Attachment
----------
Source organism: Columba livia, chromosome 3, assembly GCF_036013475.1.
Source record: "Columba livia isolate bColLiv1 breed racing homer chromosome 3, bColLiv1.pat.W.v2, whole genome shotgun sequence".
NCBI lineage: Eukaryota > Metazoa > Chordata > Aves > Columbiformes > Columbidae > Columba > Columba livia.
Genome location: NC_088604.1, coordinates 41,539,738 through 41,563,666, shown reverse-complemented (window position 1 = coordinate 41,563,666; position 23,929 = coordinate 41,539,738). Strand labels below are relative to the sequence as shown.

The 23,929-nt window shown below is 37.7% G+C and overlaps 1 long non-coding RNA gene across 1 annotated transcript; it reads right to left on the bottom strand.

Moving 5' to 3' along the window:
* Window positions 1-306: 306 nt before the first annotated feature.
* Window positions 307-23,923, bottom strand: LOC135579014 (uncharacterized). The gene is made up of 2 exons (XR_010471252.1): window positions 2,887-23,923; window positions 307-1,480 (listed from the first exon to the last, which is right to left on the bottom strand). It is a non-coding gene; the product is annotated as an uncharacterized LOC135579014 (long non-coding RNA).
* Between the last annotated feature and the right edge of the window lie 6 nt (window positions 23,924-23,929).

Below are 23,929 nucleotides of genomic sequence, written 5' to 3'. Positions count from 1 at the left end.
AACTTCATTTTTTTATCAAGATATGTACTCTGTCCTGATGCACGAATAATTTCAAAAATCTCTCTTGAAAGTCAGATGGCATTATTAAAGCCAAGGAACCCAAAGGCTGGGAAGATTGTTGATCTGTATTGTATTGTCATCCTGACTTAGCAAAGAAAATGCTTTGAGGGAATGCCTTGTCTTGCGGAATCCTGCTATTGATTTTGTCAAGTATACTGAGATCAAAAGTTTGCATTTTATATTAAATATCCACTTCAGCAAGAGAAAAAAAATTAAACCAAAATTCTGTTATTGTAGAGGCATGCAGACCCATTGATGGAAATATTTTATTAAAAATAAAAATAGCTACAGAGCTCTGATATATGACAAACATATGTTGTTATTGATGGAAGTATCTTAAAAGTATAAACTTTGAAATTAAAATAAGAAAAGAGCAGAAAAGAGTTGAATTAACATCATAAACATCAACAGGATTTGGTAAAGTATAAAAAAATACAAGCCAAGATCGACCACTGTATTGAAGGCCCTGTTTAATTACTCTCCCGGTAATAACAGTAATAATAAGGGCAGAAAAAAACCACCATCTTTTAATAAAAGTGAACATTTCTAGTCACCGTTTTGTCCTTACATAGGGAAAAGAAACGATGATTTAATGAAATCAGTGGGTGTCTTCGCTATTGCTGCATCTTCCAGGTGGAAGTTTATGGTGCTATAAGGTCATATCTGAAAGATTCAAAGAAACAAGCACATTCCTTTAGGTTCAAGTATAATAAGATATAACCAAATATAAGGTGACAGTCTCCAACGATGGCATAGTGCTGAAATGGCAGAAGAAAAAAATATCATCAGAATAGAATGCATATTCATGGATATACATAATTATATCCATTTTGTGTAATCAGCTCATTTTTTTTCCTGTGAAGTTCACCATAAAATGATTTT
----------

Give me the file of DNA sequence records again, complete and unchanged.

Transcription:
Source organism: Columba livia, chromosome 3, assembly GCF_036013475.1.
Source record: "Columba livia isolate bColLiv1 breed racing homer chromosome 3, bColLiv1.pat.W.v2, whole genome shotgun sequence".
NCBI lineage: Eukaryota > Metazoa > Chordata > Aves > Columbiformes > Columbidae > Columba > Columba livia.
Genome location: NC_088604.1, coordinates 41,539,738 through 41,563,666, shown reverse-complemented (window position 1 = coordinate 41,563,666; position 23,929 = coordinate 41,539,738). Strand labels below are relative to the sequence as shown.

The 23,929-nt window shown below is 37.7% G+C and overlaps 1 long non-coding RNA gene across 1 annotated transcript; it reads right to left on the bottom strand.

Moving 5' to 3' along the window:
* Window positions 1-306: 306 nt before the first annotated feature.
* Window positions 307-23,923, bottom strand: LOC135579014 (uncharacterized). The gene is made up of 2 exons (XR_010471252.1): window positions 2,887-23,923; window positions 307-1,480 (listed from the first exon to the last, which is right to left on the bottom strand). It is a non-coding gene; the product is annotated as an uncharacterized LOC135579014 (long non-coding RNA).
* Between the last annotated feature and the right edge of the window lie 6 nt (window positions 23,924-23,929).

Below are 23,929 nucleotides of genomic sequence, written 5' to 3'. Positions count from 1 at the left end.
AACTTCATTTTTTTATCAAGATATGTACTCTGTCCTGATGCACGAATAATTTCAAAAATCTCTCTTGAAAGTCAGATGGCATTATTAAAGCCAAGGAACCCAAAGGCTGGGAAGATTGTTGATCTGTATTGTATTGTCATCCTGACTTAGCAAAGAAAATGCTTTGAGGGAATGCCTTGTCTTGCGGAATCCTGCTATTGATTTTGTCAAGTATACTGAGATCAAAAGTTTGCATTTTATATTAAATATCCACTTCAGCAAGAGAAAAAAAATTAAACCAAAATTCTGTTATTGTAGAGGCATGCAGACCCATTGATGGAAATATTTTATTAAAAATAAAAATAGCTACAGAGCTCTGATATATGACAAACATATGTTGTTATTGATGGAAGTATCTTAAAAGTATAAACTTTGAAATTAAAATAAGAAAAGAGCAGAAAAGAGTTGAATTAACATCATAAACATCAACAGGATTTGGTAAAGTATAAAAAAATACAAGCCAAGATCGACCACTGTATTGAAGGCCCTGTTTAATTACTCTCCCGGTAATAACAGTAATAATAAGGGCAGAAAAAAACCACCATCTTTTAATAAAAGTGAACATTTCTAGTCACCGTTTTGTCCTTACATAGGGAAAAGAAACGATGATTTAATGAAATCAGTGGGTGTCTTCGCTATTGCTGCATCTTCCAGGTGGAAGTTTATGGTGCTATAAGGTCATATCTGAAAGATTCAAAGAAACAAGCACATTCCTTTAGGTTCAAGTATAATAAGATATAACCAAATATAAGGTGACAGTCTCCAACGATGGCATAGTGCTGAAATGGCAGAAGAAAAAAATATCATCAGAATAGAATGCATATTCATGGATATACATAATTATATCCATTTTGTGTAATCAGCTCATTTTTTTTCCTGTGAAGTTCACCATAAAATGATTTT